Can Anyone Get Factories Humming?

Neither Bush nor the Democratic contenders have produced a viable plan. The core problems are structural -- and could take years to fix

By Richard S. Dunham

The latest Labor Dept. statistics showing a slight drop in the unemployment rate -- from 6.2% to 6.1% -- brought a sigh of relief at the White House on Sept. 5. Presidential spokesman Scott McClellan said more needs to be done to get the jobless rate down, but "the economy is continuing to pick up some steam and move in the right direction."

At the National Association of Manufacturers (NAM), however, the new jobless numbers set off alarm bells. The modest decline "cannot mask the loss of 93,000 more jobs -- 44,000 of them in manufacturing -- and should serve as a wakeup call to policymakers," said NAM President Jerry Jasinowski. "This is a lousy employment report as manufacturing has now lost jobs for 37 consecutive months."

Indeed, even amid growing signs of a robust recovery in some sectors, it's also becoming clear that manufacturing faces long-term structural problems. It's also clear that the Bush Administration's economic policies aren't turning things around for this hard-hit sector. While the President has maintained the strong support of most manufacturing execs, he can't afford the defection of the rank-and-file workers -- and the growing number of laid-off blue-collar voters -- from his 2004 reelection campaign (see BW, 9/15/03, "The Administration's Blue-Collar Blues").


  If Bush is getting any good news, it's that the Democratic Presidential aspirants don't seem to have any sound solutions yet, either. This morass -- the loss of 16% of American manufacturing jobs since George W. Bush became President -- is a tough issue for both parties, with no easy answer.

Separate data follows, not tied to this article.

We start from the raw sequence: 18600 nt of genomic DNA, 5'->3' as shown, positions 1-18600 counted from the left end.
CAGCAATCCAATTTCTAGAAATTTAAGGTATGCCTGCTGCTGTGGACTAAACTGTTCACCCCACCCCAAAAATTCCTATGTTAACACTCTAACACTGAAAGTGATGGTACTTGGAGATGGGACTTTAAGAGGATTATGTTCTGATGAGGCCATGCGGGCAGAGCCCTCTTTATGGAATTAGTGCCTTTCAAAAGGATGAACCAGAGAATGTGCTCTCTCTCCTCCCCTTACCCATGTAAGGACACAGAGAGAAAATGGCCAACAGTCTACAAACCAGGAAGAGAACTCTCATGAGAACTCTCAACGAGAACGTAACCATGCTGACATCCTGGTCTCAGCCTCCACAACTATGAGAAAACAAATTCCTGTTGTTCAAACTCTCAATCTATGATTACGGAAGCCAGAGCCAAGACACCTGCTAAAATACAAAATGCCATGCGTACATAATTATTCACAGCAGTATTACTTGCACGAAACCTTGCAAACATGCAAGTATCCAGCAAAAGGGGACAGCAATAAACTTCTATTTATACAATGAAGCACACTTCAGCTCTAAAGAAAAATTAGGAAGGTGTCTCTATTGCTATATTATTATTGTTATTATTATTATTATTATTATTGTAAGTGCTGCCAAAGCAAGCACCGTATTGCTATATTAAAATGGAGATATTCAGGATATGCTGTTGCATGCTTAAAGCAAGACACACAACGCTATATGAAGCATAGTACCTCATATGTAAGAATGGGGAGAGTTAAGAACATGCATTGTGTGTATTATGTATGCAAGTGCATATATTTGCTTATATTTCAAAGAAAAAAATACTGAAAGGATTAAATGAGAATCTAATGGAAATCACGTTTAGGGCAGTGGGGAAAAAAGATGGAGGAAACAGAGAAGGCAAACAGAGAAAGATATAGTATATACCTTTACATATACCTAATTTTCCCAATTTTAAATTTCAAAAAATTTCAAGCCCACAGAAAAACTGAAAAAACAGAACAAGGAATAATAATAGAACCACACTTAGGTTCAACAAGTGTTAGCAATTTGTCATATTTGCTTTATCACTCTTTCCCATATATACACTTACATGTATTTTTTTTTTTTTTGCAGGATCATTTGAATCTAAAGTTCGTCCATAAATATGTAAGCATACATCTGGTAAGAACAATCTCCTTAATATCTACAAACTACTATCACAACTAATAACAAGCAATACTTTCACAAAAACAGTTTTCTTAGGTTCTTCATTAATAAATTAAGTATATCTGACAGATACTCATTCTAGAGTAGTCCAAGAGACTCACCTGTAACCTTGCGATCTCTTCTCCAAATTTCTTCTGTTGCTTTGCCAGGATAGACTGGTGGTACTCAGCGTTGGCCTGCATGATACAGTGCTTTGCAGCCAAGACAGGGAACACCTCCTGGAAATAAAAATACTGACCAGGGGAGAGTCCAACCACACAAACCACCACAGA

The problem is obvious. American manufacturing jobs are being exported overseas. Everyone understands the reason: Companies are want lower labor costs, less red tape, fewer environmental restrictions, and even more trade subsidies offered by other nations.

A strong dollar in most recent years has made American-made products more expensive abroad and foreign-built wares less costly in the U.S. As Jasinowski says, "The armchair experts who say this is just another cyclical downturn are in a dream world, completely out of touch with today's competitive realities. This unprecedented loss of manufacturing jobs is due to structural changes in international trade, rising costs of production in the U.S., and the resulting cash-flow squeeze that forces job cuts."

Such structural changes are so troublesome because you can't put a big wall around the U.S. and keep foreign products out. You can't force cost-cutting American-based multinationals to spend substantially more money to make their products in more expensive U.S. factories. World Trade Organization rules prevent the U.S. and other nations from adopting protective tariffs on foreign-made goods. And rising productivity makes it possible for American manufacturers to produce their goods with fewer humans on the payroll (see BW, 9/15/03, "Productivity: Still Getting Stronger").


  So what's the Bush solution? On Labor Day, the President announced he would soon name a manufacturing czar in the Commerce Dept. That's symbolism. The meat and potatoes of the Bush manufacturing strategy is tax cuts. The President is banking that his old tax cuts will free more capital for corporate investment. He also wants Congress to make permanent the temporary tax breaks for equipment expensing. And he wants to end the corporate alternative minimum tax.

Bush has also asked Congress to authorize his "reemployment accounts" for unemployed workers. The jobless could apply for a government grant of up to $5,000 to help them search for a job or seek retraining. If they find a job, they can pocket any money they haven't already spent. Sounds good. But GOP lawmakers have put Bush's plan in deep freeze, another victim of the budget squeeze caused by the ballooning costs of homeland security and Iraq.